Goldman Sachs says tougher sanctions on Russia are beginning to bite, and could soon see the country’s assets become “uninvestable.”
This is the view of Kamakshya Trivedi, the investment bank’s head of FX and emerging market strategy.
In an interview with CNBC on Monday, Trivedi said that the above scenario will likely play if one major factor fell into place- sanctions succeeding in freezing about $630 billion of Russia’s foreign reserves.
If the stockpile is effectively inaccessible, then Russia’s currency and assets are likely to be hit hard amid high inflation and depreciation.
The 2014 Crimea annexation
Trivedi pointed to the 2014 Crimea annexation as a period when Russia also experienced increased “decumulation” of reserves. He said the conflict saw oil prices plunge, the ruble plummet, and markets sell-off.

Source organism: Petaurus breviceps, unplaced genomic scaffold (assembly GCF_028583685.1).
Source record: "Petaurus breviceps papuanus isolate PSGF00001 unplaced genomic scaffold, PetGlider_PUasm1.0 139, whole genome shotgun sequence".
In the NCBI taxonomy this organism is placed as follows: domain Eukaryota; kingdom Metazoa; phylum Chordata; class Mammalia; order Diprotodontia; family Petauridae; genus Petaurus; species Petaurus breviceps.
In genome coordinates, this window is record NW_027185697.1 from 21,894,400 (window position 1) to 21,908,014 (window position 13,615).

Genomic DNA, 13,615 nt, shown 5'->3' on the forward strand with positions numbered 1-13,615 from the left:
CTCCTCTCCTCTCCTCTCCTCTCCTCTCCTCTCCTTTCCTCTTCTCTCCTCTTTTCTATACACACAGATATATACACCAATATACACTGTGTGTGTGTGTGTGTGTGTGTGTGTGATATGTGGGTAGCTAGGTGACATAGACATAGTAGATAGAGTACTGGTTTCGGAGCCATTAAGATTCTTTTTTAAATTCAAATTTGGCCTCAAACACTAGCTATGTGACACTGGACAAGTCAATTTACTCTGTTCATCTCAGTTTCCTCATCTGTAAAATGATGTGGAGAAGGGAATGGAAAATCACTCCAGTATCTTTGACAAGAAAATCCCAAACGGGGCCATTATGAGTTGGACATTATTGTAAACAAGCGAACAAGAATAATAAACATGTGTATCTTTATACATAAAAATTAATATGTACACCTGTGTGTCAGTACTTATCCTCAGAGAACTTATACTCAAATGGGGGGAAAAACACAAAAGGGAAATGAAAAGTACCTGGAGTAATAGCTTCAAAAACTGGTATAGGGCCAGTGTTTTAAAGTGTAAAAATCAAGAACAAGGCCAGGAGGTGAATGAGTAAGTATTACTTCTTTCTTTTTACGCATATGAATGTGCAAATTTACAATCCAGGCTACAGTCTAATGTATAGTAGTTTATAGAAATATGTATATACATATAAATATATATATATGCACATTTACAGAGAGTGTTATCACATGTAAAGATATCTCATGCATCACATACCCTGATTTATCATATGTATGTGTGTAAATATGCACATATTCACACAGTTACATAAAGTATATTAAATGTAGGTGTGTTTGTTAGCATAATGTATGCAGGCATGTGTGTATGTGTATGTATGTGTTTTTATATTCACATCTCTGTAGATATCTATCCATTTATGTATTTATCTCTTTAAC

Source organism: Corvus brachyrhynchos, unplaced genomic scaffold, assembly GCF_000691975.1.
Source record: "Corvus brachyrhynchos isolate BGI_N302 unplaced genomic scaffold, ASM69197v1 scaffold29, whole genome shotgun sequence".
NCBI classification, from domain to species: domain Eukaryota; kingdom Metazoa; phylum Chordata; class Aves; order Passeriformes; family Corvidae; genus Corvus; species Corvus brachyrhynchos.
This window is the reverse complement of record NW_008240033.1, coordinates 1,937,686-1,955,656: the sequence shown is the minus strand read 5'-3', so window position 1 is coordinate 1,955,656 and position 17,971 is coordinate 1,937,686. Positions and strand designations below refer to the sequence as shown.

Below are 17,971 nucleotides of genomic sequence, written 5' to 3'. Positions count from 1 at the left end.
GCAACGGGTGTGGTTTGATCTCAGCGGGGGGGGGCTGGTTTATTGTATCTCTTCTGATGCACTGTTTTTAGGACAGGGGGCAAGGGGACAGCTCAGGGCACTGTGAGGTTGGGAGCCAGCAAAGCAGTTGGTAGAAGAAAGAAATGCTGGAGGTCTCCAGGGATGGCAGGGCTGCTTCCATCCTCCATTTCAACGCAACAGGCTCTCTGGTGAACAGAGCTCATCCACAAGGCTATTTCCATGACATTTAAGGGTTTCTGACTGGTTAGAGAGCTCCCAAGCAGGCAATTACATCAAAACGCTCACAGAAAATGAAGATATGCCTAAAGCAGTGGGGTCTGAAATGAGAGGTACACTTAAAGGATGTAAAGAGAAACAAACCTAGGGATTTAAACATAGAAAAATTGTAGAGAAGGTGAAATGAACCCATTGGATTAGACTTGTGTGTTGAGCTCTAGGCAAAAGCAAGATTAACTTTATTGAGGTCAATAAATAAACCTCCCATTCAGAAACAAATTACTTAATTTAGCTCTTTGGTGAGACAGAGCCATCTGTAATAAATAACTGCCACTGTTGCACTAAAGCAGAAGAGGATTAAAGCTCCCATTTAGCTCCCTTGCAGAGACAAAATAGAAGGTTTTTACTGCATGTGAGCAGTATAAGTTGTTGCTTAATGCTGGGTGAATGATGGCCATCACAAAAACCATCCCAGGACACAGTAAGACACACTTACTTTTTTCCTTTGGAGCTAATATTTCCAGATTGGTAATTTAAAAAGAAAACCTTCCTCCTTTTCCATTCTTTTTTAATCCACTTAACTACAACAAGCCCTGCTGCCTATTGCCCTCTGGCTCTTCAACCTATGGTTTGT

The analyst noted that the period saw over $100 billion in reserves used to buffer the currency and the broader economy.
Looking at the current geopolitical environment, the Goldman Sachs strategist said a similar, if not worse outlook, is possible. According to him, making the foreign exchange reserves “completely inaccessible or not very accessible” is a recipe for significantly more pain and volatility.
“I think those assets, apart from the technical stance of how people transact in them, are increasingly going to become uninvestable for a lot of global investors,” he added.
For investors looking for alternative markets, the Goldman Sachs strategist says emerging markets such as Latin America and the Gulf region might be the answer.
These markets, he notes, are not close to the conflict zone and thus offer a medium-term proposition that could be attractive.
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